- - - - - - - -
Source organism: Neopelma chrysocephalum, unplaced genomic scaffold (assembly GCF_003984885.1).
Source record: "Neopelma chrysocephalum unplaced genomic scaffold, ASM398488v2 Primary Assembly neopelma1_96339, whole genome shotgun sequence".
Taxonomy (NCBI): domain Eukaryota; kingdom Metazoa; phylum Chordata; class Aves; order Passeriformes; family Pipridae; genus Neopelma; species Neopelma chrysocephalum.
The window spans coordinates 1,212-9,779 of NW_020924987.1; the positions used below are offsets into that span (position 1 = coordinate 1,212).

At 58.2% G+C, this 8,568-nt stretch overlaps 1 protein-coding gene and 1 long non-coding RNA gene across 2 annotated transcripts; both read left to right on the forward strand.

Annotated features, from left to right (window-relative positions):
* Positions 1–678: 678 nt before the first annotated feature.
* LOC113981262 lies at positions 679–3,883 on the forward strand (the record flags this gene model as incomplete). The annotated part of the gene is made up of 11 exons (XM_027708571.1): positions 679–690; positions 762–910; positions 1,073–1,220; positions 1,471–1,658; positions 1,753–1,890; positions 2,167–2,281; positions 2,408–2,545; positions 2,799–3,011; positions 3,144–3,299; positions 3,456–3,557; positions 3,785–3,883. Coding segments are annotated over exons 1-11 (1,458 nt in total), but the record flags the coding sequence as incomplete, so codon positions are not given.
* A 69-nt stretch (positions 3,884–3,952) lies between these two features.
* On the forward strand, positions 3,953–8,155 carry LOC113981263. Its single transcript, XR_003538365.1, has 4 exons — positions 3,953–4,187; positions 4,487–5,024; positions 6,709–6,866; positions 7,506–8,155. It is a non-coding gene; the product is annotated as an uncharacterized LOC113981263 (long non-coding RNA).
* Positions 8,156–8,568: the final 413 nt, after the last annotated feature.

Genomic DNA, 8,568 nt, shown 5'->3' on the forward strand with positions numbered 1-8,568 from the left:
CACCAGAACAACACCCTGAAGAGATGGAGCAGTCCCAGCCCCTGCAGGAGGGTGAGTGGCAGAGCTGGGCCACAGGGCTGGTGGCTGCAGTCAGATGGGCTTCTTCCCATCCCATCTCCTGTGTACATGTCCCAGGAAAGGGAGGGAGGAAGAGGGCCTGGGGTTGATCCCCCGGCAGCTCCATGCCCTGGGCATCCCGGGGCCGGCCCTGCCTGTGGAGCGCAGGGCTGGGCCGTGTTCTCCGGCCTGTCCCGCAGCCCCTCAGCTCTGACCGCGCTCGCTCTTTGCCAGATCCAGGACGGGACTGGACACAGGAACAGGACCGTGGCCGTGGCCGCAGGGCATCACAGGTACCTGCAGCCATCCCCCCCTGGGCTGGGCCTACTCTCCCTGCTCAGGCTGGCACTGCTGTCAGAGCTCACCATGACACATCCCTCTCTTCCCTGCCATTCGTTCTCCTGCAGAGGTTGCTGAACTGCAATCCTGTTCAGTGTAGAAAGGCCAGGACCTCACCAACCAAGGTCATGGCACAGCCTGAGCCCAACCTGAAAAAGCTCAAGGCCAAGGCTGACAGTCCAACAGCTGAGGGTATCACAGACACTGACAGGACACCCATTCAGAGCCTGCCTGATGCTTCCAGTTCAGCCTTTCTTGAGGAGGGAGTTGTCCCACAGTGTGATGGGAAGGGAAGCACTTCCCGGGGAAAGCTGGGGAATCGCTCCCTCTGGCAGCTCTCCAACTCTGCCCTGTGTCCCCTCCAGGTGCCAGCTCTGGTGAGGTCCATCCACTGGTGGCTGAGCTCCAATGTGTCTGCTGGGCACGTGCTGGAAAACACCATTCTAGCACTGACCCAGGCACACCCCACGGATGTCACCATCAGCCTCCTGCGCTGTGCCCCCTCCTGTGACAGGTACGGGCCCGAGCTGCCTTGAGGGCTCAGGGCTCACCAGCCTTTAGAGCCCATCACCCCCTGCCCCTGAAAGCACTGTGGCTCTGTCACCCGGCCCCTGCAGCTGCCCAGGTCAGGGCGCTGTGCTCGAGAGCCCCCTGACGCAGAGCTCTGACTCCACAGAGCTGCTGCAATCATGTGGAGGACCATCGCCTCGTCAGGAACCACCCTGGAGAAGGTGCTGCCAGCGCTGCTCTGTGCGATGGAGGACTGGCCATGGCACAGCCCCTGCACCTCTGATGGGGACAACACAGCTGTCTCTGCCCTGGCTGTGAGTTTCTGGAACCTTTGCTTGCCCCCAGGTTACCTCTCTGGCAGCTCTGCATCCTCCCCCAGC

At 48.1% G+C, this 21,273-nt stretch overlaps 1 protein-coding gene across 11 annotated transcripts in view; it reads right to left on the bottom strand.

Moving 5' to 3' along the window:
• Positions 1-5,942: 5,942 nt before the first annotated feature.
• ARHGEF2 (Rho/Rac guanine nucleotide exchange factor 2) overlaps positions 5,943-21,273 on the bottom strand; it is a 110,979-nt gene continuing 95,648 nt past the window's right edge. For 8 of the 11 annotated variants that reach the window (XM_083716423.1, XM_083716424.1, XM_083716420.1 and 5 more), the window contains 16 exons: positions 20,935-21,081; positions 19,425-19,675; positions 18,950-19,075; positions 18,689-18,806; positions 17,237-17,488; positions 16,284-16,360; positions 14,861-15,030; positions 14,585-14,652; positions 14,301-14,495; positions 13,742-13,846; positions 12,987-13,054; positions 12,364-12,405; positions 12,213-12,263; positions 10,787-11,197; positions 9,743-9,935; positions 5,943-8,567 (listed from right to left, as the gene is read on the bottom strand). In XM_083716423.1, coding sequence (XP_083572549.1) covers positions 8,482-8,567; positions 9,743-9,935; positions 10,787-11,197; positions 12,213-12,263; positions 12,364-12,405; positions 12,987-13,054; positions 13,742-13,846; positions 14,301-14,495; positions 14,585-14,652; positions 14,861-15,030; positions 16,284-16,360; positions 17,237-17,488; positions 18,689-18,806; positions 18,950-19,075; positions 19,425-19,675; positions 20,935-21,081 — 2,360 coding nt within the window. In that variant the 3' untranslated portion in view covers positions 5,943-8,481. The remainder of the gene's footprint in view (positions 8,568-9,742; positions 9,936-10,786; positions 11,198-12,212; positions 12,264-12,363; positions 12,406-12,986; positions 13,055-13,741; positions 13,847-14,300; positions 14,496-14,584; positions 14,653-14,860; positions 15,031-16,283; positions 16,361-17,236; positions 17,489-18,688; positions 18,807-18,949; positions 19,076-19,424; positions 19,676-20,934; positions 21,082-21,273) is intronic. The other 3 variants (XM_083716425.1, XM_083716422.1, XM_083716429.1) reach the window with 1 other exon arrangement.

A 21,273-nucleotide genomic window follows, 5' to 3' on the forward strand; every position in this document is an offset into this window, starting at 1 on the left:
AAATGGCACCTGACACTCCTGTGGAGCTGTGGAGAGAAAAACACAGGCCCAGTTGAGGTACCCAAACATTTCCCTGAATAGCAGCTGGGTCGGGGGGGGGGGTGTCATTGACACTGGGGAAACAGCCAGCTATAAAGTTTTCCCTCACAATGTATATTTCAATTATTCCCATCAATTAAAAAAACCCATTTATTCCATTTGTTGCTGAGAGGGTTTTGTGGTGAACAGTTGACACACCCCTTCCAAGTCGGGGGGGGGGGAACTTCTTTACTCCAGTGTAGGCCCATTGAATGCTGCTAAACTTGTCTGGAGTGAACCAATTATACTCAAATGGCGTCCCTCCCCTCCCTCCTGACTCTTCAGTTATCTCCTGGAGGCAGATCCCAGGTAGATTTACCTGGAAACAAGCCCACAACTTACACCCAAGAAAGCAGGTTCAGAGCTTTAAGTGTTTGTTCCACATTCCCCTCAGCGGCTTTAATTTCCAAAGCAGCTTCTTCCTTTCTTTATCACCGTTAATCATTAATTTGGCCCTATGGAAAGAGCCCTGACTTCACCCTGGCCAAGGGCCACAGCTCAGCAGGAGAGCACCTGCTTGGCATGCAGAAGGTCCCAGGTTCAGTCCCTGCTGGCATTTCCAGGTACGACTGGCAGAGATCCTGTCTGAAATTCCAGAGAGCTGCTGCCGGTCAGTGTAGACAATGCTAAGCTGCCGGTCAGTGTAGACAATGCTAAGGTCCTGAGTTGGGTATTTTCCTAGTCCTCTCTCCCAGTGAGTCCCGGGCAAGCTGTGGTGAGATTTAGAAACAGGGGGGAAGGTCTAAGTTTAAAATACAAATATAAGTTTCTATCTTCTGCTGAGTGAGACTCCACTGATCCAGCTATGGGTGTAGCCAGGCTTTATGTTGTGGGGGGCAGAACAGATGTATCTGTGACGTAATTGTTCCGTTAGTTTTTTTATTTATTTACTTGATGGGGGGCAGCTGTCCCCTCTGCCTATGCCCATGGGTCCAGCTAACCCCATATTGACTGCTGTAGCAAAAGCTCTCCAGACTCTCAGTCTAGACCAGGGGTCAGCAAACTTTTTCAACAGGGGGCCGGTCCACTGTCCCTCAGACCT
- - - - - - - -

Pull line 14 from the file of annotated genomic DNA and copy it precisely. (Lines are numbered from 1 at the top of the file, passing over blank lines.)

At 48.1% G+C, this 21,273-nt stretch overlaps 1 protein-coding gene across 11 annotated transcripts in view; it reads right to left on the bottom strand.